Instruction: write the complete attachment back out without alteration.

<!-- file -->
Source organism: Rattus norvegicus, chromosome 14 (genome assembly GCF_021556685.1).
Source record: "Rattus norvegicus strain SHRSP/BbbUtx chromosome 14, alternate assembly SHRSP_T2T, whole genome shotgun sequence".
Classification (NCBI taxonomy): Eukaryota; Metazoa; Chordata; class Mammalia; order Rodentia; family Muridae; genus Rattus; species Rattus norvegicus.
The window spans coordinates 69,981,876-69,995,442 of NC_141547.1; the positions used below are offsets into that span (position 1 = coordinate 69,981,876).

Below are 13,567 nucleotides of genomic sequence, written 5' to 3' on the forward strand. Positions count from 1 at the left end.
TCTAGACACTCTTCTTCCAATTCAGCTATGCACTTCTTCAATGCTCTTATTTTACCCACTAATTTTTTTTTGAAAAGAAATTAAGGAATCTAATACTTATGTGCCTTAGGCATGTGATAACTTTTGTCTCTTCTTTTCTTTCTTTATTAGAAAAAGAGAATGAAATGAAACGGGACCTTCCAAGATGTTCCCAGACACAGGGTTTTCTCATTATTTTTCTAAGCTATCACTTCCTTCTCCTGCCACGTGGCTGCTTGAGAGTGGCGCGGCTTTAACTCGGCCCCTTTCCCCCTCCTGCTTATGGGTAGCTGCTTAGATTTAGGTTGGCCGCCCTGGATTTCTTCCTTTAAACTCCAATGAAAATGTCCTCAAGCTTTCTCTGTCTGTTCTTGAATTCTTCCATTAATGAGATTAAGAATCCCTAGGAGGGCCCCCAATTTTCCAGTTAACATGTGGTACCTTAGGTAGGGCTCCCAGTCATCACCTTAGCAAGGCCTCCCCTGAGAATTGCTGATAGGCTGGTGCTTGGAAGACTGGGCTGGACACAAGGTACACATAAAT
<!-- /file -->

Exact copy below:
Source organism: Rattus norvegicus, chromosome 14 (genome assembly GCF_021556685.1).
Source record: "Rattus norvegicus strain SHRSP/BbbUtx chromosome 14, alternate assembly SHRSP_T2T, whole genome shotgun sequence".
Classification (NCBI taxonomy): Eukaryota; Metazoa; Chordata; class Mammalia; order Rodentia; family Muridae; genus Rattus; species Rattus norvegicus.
The window spans coordinates 69,981,876-69,995,442 of NC_141547.1; the positions used below are offsets into that span (position 1 = coordinate 69,981,876).

Below are 13,567 nucleotides of genomic sequence, written 5' to 3' on the forward strand. Positions count from 1 at the left end.
TCTAGACACTCTTCTTCCAATTCAGCTATGCACTTCTTCAATGCTCTTATTTTACCCACTAATTTTTTTTTGAAAAGAAATTAAGGAATCTAATACTTATGTGCCTTAGGCATGTGATAACTTTTGTCTCTTCTTTTCTTTCTTTATTAGAAAAAGAGAATGAAATGAAACGGGACCTTCCAAGATGTTCCCAGACACAGGGTTTTCTCATTATTTTTCTAAGCTATCACTTCCTTCTCCTGCCACGTGGCTGCTTGAGAGTGGCGCGGCTTTAACTCGGCCCCTTTCCCCCTCCTGCTTATGGGTAGCTGCTTAGATTTAGGTTGGCCGCCCTGGATTTCTTCCTTTAAACTCCAATGAAAATGTCCTCAAGCTTTCTCTGTCTGTTCTTGAATTCTTCCATTAATGAGATTAAGAATCCCTAGGAGGGCCCCCAATTTTCCAGTTAACATGTGGTACCTTAGGTAGGGCTCCCAGTCATCACCTTAGCAAGGCCTCCCCTGAGAATTGCTGATAGGCTGGTGCTTGGAAGACTGGGCTGGACACAAGGTACACATAAAT